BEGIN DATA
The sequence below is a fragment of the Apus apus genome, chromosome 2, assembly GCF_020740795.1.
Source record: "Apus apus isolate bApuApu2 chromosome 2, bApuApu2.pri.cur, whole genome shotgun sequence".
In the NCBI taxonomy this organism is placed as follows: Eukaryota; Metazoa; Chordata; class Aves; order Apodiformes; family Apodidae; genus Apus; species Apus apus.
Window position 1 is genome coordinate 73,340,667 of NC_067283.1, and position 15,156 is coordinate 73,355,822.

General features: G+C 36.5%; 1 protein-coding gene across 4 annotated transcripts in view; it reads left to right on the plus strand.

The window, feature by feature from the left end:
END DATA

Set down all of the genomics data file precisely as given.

The sequence below is a fragment of the Apus apus genome, chromosome 2, assembly GCF_020740795.1.
Source record: "Apus apus isolate bApuApu2 chromosome 2, bApuApu2.pri.cur, whole genome shotgun sequence".
In the NCBI taxonomy this organism is placed as follows: Eukaryota; Metazoa; Chordata; class Aves; order Apodiformes; family Apodidae; genus Apus; species Apus apus.
Window position 1 is genome coordinate 73,340,667 of NC_067283.1, and position 15,156 is coordinate 73,355,822.

General features: G+C 36.5%; 1 protein-coding gene across 4 annotated transcripts in view; it reads left to right on the plus strand.

The window, feature by feature from the left end: